I cannot, for the life of me, remember the name of my piercer. His name was Christian or Christiano something along those lines. But I do remember he was from Italy and was working in Seattle from January through August or something like that because body modification isn't as big in Europe as it is State side. He was great. He talked me through every procedure. He measured my ear again, just to double check. Then marked it with a toothpick dipped in ink. Then, he held the angled toothpick to my ear to give me an idea of how it would look.  

I was getting jittery then. I hadn't really had a piercing quite like this. I had my conch done and had a few other piercings littering both ears, but they were still pretty much lobe piercings. He laid me down on the table, which was covered in throw away paper.  

I'm going to digress for just a moment and talk about how sterile this place was—certainly a coup. He wore a surgical mask as well as gloves. Gloves that he changed when he took the tools out of the sterilization unit. Gloves that he changed after we did the angling and alignment and finally the gloves that he did for the actual piercing. I really felt reassured by that, but looking at all of the neatly displayed tools I couldn't help but feel a bit nervous.  

Finally, it was time for the actual piercing. I tied my hair up and pushed back any loose pieces with some bobby pins that I had in my bag. He did the lower hole first. That one was painless. It just got hot, but it didn't hurt. I relaxed substantially after that. But then, he did the upper hole and that was more painful then I was expecting. It HURT—not hurt like it brought tears to my eyes hurt, but hurt like my ear was definitely aware there was a relatively large hole in it hurt.  

He finished up quickly after that and I did bleed a little bit, but not too much. After he was sure that the bleeding was stopped he showed it to me and I couldn't help but feel giddy. I had wanted one of these for years and now I finally had one. Then, he asked if he could snap a photo for his portfolio, naturally I obliged.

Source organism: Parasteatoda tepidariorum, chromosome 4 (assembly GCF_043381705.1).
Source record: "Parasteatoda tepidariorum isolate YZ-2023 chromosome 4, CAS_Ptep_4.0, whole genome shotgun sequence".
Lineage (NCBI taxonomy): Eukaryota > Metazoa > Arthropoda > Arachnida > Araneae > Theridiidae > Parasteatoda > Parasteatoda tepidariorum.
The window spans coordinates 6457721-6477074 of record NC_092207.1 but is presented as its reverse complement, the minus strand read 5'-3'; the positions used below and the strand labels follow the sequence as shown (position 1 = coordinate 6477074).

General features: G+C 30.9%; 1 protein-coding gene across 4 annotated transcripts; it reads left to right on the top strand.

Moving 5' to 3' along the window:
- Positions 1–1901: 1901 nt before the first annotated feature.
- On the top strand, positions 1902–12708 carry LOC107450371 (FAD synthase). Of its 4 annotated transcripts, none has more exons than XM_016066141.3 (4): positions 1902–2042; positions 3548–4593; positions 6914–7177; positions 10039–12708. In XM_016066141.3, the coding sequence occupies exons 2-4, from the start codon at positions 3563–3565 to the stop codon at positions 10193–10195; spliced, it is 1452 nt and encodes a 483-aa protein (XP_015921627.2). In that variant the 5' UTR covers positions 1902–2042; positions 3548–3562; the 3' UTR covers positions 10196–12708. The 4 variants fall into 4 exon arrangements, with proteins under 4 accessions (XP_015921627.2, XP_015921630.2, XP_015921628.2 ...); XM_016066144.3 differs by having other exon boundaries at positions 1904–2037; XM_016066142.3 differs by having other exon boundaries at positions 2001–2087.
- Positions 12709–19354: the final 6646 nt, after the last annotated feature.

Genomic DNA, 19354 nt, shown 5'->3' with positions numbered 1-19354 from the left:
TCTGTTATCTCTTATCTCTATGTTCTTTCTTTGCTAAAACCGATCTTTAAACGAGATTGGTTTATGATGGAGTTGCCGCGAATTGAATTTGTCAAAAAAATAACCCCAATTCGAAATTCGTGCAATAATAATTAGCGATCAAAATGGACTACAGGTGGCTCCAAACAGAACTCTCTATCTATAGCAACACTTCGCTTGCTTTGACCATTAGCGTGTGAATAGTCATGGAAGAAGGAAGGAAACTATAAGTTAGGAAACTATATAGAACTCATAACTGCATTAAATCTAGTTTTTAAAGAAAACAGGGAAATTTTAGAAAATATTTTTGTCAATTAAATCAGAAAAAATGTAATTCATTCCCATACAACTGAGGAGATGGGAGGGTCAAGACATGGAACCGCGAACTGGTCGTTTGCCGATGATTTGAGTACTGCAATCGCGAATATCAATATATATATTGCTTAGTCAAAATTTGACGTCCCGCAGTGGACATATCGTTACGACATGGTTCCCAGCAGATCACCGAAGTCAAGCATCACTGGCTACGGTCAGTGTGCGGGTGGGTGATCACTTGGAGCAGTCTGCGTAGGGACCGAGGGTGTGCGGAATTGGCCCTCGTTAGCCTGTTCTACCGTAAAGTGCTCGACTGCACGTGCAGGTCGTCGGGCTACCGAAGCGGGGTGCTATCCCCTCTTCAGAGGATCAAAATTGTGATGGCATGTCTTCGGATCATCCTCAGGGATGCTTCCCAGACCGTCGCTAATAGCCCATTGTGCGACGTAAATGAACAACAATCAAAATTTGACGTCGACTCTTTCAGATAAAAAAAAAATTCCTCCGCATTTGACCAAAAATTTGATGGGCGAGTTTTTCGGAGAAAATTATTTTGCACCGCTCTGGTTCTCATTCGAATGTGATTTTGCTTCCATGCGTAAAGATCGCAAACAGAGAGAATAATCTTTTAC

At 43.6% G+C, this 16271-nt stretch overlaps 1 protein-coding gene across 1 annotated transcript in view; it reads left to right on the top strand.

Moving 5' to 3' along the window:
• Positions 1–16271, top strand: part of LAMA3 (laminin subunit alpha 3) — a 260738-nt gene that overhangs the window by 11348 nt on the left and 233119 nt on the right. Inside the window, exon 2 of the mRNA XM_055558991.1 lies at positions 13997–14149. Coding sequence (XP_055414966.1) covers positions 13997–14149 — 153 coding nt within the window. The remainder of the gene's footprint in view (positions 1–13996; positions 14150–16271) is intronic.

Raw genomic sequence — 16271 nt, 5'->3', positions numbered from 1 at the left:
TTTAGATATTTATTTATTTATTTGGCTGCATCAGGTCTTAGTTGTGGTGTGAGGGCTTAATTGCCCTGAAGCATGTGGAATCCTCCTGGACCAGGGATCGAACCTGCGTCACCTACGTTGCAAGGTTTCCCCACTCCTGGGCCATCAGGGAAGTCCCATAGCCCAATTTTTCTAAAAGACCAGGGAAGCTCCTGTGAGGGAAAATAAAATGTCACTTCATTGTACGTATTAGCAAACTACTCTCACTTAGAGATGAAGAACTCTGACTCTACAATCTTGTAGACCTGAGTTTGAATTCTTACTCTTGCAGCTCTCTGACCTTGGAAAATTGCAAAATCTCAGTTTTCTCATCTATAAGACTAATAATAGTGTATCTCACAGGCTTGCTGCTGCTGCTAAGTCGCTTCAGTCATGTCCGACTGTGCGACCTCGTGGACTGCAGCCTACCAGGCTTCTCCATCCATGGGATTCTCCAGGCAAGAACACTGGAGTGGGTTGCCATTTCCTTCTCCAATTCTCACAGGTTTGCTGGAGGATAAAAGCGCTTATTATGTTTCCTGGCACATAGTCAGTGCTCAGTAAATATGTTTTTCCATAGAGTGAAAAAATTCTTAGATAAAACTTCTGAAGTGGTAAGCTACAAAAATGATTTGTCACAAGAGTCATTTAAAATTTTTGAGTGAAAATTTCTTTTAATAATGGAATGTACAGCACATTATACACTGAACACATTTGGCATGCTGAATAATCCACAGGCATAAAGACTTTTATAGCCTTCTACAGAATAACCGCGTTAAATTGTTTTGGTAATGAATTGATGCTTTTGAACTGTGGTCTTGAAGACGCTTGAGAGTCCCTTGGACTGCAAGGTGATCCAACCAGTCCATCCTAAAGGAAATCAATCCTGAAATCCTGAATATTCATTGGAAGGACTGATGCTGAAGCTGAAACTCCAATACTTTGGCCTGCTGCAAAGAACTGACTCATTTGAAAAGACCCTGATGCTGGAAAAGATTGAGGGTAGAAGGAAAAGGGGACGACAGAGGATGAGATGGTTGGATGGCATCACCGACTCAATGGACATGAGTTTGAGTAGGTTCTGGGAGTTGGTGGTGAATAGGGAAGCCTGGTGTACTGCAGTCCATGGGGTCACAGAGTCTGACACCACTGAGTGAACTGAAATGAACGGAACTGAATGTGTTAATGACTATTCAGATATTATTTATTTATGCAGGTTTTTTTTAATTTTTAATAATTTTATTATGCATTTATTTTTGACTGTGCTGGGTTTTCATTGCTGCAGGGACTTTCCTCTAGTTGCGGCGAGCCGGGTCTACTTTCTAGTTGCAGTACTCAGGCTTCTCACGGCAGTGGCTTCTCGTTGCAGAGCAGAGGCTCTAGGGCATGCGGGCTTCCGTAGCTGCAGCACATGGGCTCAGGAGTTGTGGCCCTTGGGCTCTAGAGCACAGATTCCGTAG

Coming out of the piercing room, I paid and had aftercare explained to me. In total (tip included) it was $78. I left the studio feeling exhilarated.  

It's been 9 months since this was done and it had a bit of an interesting healing period. I had been doing salt water soaks religiously and cleaning it with satin in the shower, but it didn't seem to want to get better. When I went back to Europe over the summer to work, I feared it was getting infected. It's actually there that it healed. I found some of the old stuff they had given me to clean my conch, called BepanthenPlus. It's a spray that I've found if I spray directly on the site and then twirl the jewelry around and my industrial started looking better almost immediately after I started using it. It's now completely healed and it looks great. I couldn't have been happier with the outcome.  

I would definitely recommend Laughing Buddha to anyone in the Seattle area looking for a piercing or tattoo. They're clean, with some great people working there. And to anyone looking to get an industrial—do it. You won't regret it.

Details

submitted by: Anonymous
on: 02 Nov. 2009
in Ear Piercing

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Artist: I+can%27t+for+the+life+of+me+remember
Studio: Laughing+Buddha
Location: Capitol+Hill%2C+Seattle%2C+WA